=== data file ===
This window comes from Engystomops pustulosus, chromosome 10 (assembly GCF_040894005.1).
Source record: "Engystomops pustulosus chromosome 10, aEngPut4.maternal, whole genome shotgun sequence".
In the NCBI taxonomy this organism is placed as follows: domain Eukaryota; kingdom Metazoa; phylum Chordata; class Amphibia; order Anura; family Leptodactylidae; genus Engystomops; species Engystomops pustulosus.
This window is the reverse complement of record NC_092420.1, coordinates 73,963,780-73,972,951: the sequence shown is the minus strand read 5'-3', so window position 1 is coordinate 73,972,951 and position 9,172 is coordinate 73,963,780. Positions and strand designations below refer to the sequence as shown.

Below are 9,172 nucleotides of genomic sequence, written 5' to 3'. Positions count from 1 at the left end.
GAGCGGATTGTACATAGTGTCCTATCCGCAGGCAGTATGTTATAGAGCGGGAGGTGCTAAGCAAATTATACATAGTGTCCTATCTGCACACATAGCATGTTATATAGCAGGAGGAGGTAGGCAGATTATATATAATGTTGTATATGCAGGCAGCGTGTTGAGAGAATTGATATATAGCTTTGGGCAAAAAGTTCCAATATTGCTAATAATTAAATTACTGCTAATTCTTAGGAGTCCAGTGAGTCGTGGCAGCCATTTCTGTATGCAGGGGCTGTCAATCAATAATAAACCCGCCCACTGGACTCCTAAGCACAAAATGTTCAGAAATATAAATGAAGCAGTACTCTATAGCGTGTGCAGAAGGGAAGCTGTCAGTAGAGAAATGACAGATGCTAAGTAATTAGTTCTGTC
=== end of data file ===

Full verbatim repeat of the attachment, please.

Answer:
This window comes from Engystomops pustulosus, chromosome 10 (assembly GCF_040894005.1).
Source record: "Engystomops pustulosus chromosome 10, aEngPut4.maternal, whole genome shotgun sequence".
In the NCBI taxonomy this organism is placed as follows: domain Eukaryota; kingdom Metazoa; phylum Chordata; class Amphibia; order Anura; family Leptodactylidae; genus Engystomops; species Engystomops pustulosus.
This window is the reverse complement of record NC_092420.1, coordinates 73,963,780-73,972,951: the sequence shown is the minus strand read 5'-3', so window position 1 is coordinate 73,972,951 and position 9,172 is coordinate 73,963,780. Positions and strand designations below refer to the sequence as shown.

Below are 9,172 nucleotides of genomic sequence, written 5' to 3'. Positions count from 1 at the left end.
GAGCGGATTGTACATAGTGTCCTATCCGCAGGCAGTATGTTATAGAGCGGGAGGTGCTAAGCAAATTATACATAGTGTCCTATCTGCACACATAGCATGTTATATAGCAGGAGGAGGTAGGCAGATTATATATAATGTTGTATATGCAGGCAGCGTGTTGAGAGAATTGATATATAGCTTTGGGCAAAAAGTTCCAATATTGCTAATAATTAAATTACTGCTAATTCTTAGGAGTCCAGTGAGTCGTGGCAGCCATTTCTGTATGCAGGGGCTGTCAATCAATAATAAACCCGCCCACTGGACTCCTAAGCACAAAATGTTCAGAAATATAAATGAAGCAGTACTCTATAGCGTGTGCAGAAGGGAAGCTGTCAGTAGAGAAATGACAGATGCTAAGTAATTAGTTCTGTC